Imagine that your client approaches you to help her accumulate a corpus for her child’s higher education and you recommend her to start an SIP in an equity scheme. She is investing in mutual funds for the first time. After a few months of SIP instalments, the market corrects and the client is perturbed.
While advisers have been educating investors to avoid looking at short term performance while investing for long term goals, chances are that they may be put off by seeing negative returns in their portfolio. Several of you may have faced this situation and may be wondering how to make investors stay invested in MFs and dissuade them from looking at short term returns.
Kerala-based adviser Shiney also faced a similar situation and she developed a novel way to make first time investors comfortable with mutual funds. Shiney on-boards all her prospects through debt funds. For risk averse investors who invest in bank fixed deposits and other ‘fixed return’ schemes, Shiney on-boards them through liquid or ultra-short term funds. Once they get comfortable with MFs and have a better understanding of the risk-reward trade off, she introduces them to hybrid and equity funds. “When we educate investors about the benefits of financial planning, they expect steady returns. The transition from fixed deposits to debt funds is easy compared to higher risk products,” says Shiney.
Shiney prefers to on-board even clients with a higher risk appetite through debt funds. “There are many clients who have higher risk appetite and understand markets well. But, I have still advise them to start with debt funds. Doing this helps me change the perception of clients and they do not expect unrealistic returns in the future,” explains Shiney.
Debt funds have been traditionally considered low risk. However, they have also invited a fair amount of scrutiny in the recent past due to a few instances of defaults. Also, the plunge in returns in debt funds after RBI tightened liquidity on July 16, 2013 came as a jolt for debt fund investors. However, Shiney was able to manage this crisis well. “During the 2013 debt market crisis, many of my clients suffered losses but none of them panicked since we were in touch with them during this crisis.” Shiney says that advisers should stay in touch with their clients, especially during tough times.
Client engagement and empowering women
Shiney is passionate about teaching women the importance of being independent.
Leading a seven-member women team, Shiney is helping women take financial decisions actively. In fact, she makes sure that her clients invite their spouse at every financial planning meet to make sure women have a say in planning finances and are privy to the investments made by the husband. Shiney says that women need to be aware of the bank accounts, passwords, ATM pins, insurance policies of the spouse which can help women tackle family emergencies well.
Shiney feels that women are better listeners and willing to invest for family’s long term goals which make them great clients. Also, she feels that women are better at giving referrals since they like to share with their friends if they have a good experience. “Women share with their friends and acquaintances if they feel insecure while men may not necessarily do so. Women talk about their life and family with their friends while men talk about politics and business,” says Shiney.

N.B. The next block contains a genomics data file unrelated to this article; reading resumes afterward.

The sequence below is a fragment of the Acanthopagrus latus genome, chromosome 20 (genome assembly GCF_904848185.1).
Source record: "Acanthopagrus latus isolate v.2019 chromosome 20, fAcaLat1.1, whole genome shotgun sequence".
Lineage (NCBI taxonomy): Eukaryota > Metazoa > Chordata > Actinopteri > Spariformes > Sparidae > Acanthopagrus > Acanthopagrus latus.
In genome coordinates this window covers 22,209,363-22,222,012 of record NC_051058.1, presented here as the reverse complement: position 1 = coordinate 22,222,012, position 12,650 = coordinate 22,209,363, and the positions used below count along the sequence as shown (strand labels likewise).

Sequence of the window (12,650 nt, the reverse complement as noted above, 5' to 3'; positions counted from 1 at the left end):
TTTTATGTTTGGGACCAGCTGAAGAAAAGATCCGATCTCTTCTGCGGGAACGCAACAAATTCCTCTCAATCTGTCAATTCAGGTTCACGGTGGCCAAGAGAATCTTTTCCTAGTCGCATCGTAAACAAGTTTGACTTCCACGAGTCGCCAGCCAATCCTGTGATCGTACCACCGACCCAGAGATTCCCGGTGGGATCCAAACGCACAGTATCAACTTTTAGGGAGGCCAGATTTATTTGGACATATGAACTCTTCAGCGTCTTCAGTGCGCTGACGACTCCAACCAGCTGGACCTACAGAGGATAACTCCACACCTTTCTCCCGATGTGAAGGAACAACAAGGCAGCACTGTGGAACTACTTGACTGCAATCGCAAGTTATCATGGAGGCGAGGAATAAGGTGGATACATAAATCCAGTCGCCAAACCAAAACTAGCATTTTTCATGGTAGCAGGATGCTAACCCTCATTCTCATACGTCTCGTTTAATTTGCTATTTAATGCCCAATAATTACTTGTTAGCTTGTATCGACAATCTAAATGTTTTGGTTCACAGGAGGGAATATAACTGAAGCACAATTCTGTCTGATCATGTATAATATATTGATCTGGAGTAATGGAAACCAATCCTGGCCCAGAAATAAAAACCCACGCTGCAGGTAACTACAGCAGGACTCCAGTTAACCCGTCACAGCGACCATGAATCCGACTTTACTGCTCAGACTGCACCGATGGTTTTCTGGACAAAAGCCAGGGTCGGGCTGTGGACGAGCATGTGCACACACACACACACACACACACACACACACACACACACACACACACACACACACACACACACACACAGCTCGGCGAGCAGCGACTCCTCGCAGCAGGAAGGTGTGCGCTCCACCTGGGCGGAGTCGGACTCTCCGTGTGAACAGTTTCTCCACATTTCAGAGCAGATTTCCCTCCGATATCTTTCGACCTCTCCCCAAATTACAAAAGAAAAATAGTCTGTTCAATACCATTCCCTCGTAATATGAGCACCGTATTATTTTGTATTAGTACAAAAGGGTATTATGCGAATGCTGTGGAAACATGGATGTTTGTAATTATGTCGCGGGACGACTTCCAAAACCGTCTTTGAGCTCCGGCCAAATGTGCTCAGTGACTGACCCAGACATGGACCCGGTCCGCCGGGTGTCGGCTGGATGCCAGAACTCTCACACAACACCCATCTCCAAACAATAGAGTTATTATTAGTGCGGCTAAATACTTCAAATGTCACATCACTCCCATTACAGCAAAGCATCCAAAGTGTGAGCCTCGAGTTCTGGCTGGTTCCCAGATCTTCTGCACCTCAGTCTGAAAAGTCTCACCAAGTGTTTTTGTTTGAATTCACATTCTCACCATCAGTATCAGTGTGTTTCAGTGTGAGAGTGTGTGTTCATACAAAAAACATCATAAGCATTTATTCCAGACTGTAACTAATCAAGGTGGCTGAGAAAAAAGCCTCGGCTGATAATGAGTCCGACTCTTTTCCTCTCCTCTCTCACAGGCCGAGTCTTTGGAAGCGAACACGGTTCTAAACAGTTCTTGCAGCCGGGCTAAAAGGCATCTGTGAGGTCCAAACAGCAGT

A post graduate in Marketing Management from Jamnalal Bajaj Institute of Management, Shiney worked as a wealth manager in Mumbai and found that there was an acute shortage of people who could guide investors to make the right investment decisions. That is when she decided to bridge this gap and floated her advisory firm - Affluenz Financial Services.
With 350 clients who are mostly HNIs and NRIs, Shiney manages AUA of Rs. 300 crore in MFs of which 70% is in debt. She deals with a number of products which include life insurance and Portfolio Management Services.
Shift in investor behaviour
Speaking about the shift in investor behaviour observed by her over the years, Shiney says that investors still prefer spending over investing and she feels it will require a lot of effort on the part of advisers to bring discipline among investors. “My client base largely includes HNIs and I feel they prefer giving to priority to spending over investing. There have been many instances where I had to intervene and force certain financial decisions on them,” says Shiney.
Another unhealthy trend which Shiney has observed is that savvy investors tend to check their portfolios very often. She believes in hands-off approach to investing and says that investors should not check their portfolios constantly as it only increases their anxiety. “Investors should stick to their asset allocation and invest according to their goals. Reacting to market noise and checking returns act as a hindrance to achieving goals.”
Shiney feels that technology will play a vital role in her practice. From executing transactions to assessing risk profile, technology would make advisers life easier, she opines. In fact, she is planning to upgrade her website which would serve as an online office for her clients.
Also, she says that every adviser has to upgrade her skills in order to gain an edge. These skills can be operational, technical and soft skills. “If you want to add value to your clients, upgrade your knowledge and skills regularly. To cater to the next generation, you will have to adapt latest digital trends in order to be relevant for them,” believes Shiney.
Going ahead, Shiney wants to continue to what she has been doing - empower women in India to be financially secure. Shiney’s success is an inspiring case study for women who wish to make it big in advisory profession.